Virginia State University Axed From Hosting 2024 Presidential Debate

By Quintessa Williams

In November 2023, it was announced that Virginia State University would become the first Historically Black college and university (HBCU) to host a presidential debate. Now, a historic debate months in the making at the HBCU has been axed from the list of venues. News of its probable cancellation prompted surprise and disappointment from the university and condemnation from current and former political leaders across the state.

On May 15th, representatives for President Biden told the Commission on Presidential Debates he wouldn’t attend three university forums scheduled for the fall, including the VSU debate on Oct. 1. The campaign cited the Commission’s failure to keep debate audiences under control and to keep candidates from ignoring or violating debate rules as part of the reasons for their decision to not participate.

Soon after, President Biden and former President Donald Trump agreed to two live debates without crowds hosted by news organizations. A CNN debate is now scheduled for Thursday, June 27, followed by a debate on Tuesday, Sept. 10, on ABC.

A statement from VSU expressed the university’s disappointment in the likely cancellation and holds out hope that the situation can be resolved.

“A presidential debate at VSU is a huge win, not only for our students and campus community but for the greater community in general,” VSU officials said. “As the first Historically Black College or University ever selected to host a General Election U.S. Presidential Debate, VSU recognizes the event’s significance and welcomes the opportunity to contribute to the democratic process.”

“We will continue to work closely with the Commission on Presidential Debates and other stakeholders as we assess this situation. VSU will continue to provide updates and further details as they become available.”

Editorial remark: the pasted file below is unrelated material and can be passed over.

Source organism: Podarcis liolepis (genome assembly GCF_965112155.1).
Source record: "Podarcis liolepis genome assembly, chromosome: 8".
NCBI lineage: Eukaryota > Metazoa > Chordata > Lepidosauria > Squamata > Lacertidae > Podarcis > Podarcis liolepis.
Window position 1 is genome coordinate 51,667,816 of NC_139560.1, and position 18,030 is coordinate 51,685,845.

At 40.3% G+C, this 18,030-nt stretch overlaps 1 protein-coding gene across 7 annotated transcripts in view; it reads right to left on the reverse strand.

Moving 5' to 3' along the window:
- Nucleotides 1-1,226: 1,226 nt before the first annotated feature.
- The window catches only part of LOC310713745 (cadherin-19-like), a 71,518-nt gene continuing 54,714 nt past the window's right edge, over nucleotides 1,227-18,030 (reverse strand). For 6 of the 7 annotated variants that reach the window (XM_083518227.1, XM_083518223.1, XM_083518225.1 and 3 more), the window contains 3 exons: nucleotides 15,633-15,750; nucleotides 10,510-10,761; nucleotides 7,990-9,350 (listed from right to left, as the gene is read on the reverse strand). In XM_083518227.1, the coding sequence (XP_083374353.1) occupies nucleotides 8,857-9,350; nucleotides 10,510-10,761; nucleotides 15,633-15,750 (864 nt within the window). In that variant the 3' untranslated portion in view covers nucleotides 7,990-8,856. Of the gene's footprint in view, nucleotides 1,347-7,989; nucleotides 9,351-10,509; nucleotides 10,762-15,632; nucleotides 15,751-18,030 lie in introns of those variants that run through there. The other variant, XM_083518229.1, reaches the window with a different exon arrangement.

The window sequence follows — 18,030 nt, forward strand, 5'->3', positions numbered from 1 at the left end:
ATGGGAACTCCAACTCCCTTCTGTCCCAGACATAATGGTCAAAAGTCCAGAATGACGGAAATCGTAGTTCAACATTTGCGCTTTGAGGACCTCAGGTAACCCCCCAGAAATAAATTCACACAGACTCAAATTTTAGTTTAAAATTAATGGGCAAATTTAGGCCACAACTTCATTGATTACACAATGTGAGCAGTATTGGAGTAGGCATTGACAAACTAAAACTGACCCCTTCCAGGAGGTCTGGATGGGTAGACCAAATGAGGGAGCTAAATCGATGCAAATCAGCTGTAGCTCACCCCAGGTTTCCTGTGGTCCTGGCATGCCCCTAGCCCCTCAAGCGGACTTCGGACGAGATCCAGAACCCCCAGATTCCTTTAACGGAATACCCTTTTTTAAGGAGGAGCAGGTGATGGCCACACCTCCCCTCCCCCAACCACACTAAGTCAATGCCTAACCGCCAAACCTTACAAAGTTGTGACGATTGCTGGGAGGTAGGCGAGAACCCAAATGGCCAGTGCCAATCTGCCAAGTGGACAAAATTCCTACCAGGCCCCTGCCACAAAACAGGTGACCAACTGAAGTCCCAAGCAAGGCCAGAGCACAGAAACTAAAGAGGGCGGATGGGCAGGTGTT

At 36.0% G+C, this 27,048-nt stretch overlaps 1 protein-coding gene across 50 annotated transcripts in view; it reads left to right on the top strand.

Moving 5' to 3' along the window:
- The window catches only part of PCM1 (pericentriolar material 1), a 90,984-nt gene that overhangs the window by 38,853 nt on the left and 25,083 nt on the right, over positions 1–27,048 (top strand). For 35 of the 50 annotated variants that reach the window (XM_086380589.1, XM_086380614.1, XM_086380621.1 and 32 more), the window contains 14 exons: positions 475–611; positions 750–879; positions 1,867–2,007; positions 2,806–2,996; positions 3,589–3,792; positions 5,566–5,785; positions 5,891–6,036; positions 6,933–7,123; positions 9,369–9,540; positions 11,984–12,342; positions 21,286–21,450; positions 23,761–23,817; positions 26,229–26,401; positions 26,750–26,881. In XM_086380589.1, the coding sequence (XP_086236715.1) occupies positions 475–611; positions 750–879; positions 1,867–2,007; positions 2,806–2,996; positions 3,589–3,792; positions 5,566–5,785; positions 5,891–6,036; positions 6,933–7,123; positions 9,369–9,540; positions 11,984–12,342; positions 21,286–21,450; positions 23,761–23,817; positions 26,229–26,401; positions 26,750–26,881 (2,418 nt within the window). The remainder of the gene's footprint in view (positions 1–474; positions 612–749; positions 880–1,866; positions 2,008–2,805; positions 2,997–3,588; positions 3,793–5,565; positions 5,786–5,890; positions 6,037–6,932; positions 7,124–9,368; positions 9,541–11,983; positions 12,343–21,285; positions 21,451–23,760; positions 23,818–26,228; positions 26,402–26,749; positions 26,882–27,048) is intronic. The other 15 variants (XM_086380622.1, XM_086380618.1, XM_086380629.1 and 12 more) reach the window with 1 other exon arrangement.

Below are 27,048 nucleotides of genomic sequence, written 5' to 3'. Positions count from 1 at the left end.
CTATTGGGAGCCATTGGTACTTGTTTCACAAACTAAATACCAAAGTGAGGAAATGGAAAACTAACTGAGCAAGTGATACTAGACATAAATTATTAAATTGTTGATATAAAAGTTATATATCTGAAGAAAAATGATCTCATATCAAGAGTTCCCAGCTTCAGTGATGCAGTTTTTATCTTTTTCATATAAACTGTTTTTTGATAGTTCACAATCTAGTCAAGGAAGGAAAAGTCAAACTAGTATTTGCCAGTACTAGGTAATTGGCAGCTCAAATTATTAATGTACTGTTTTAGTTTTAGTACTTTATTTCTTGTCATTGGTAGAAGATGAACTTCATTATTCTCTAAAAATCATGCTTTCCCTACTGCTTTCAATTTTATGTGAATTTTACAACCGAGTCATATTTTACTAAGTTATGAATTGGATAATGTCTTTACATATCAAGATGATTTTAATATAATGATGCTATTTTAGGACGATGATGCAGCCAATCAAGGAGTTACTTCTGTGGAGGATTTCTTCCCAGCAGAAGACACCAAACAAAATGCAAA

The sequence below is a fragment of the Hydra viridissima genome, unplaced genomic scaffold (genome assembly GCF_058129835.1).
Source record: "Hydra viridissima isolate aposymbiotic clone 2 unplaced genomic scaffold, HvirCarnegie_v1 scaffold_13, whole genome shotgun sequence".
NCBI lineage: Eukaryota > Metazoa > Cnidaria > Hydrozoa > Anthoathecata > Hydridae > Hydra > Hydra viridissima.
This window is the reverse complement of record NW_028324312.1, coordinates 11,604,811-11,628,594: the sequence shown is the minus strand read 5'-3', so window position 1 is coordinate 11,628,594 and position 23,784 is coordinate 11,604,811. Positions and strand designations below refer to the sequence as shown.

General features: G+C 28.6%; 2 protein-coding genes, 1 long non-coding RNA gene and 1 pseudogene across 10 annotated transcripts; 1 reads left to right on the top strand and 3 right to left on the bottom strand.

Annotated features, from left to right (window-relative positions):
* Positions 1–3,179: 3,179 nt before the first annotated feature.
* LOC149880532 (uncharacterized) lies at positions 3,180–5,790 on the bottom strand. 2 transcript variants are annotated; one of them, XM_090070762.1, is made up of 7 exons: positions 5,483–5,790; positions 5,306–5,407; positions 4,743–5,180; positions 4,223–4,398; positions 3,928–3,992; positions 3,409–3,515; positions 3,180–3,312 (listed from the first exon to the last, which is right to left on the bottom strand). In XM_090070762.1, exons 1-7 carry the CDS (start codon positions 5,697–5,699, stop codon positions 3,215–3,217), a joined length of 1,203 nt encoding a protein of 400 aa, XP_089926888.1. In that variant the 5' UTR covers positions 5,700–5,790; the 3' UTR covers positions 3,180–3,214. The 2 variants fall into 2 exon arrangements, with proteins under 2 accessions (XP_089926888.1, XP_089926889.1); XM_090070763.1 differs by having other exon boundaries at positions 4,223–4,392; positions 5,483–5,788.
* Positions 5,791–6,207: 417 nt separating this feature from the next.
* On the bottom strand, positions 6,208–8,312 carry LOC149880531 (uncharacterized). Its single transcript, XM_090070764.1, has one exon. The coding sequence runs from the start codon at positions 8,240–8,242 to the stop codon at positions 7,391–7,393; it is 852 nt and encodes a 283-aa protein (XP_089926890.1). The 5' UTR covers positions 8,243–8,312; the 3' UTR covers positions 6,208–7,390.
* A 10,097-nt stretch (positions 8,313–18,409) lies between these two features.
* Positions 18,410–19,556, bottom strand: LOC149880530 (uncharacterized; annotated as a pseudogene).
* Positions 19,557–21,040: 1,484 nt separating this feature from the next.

When asked about any further actions that have been taken in response to the cancellation, VSU Assistant Vice President for Communications Gwen Williams Dandridge pointed to the statement and said no other debate commitments besides the one to the CPD, who they continue to work with, have been made so far.

Former Gov. L. Douglas Wilder criticized the decision on his blog shortly after. He criticized President Biden for the choice, noting the costs VSU has incurred to prepare a venue and the potential harm it could do to President Biden’s prospects in the election in November.

“Virginia will play a vital role in this year’s presidential election and it is extremely foolhardy for any candidate to take any votes for granted,” Gov. Wilder wrote. “I would say to President Biden, if you choose Virginia State University, Donald Trump CANNOT object. The ball is in your court Mr. President, and the game is on.

Gov. Glenn A. Youngkin, U.S. Sens. Mark Warner and Tim Kaine, and Virginia Attorney General Jason Miyares also advocated for the VSU debate, noting the historic nature of the college’s selection as a venue. Gov Youngkin blasted the Biden Administration in a post on X, formerly known as Twitter.

“The Biden campaign is refusing to participate in a historic general election presidential debate at [VSU], a great university and HBCU,” the Republican governor wrote in a post on X. “Joe Biden is turning his back on students, Virginians, and the nation because he can’t defend his failing policies. Huge snub to VSU and the citizens of the Commonwealth.”

In November, the CPD set the sites and dates for three presidential debates and one vice presidential debate during the 2024 general election.

The presidential debates were to take place Sept. 16 at Texas State University in San Marcos, Texas; Oct. 1 at Virginia State University in Petersburg, Virginia; and Oct. 9 at the University of Utah in Salt Lake City. The vice presidential debate was set for Sept. 25 at Lafayette College in Easton, Pennsylvania.

Virginia Sen. Mark Warner recently said he has not given up on the possibility of still having a presidential debate at Virginia State University, but at the very least, he feels it is “incumbent” that President Joe Biden comes to the Ettrick campus before the election.

“They’ve obviously made the decision to do the first one at a studio in Atlanta,” he said. “But I still think the second debate we’re going to still push it for VSU. And if for some reason that doesn’t happen, I absolutely believe that it would be incumbent for President Biden to show up at VSU to make his case on why he wants to be re-elected.”

So far, the Biden administration has not responded to the calls to hold the debate at VSU.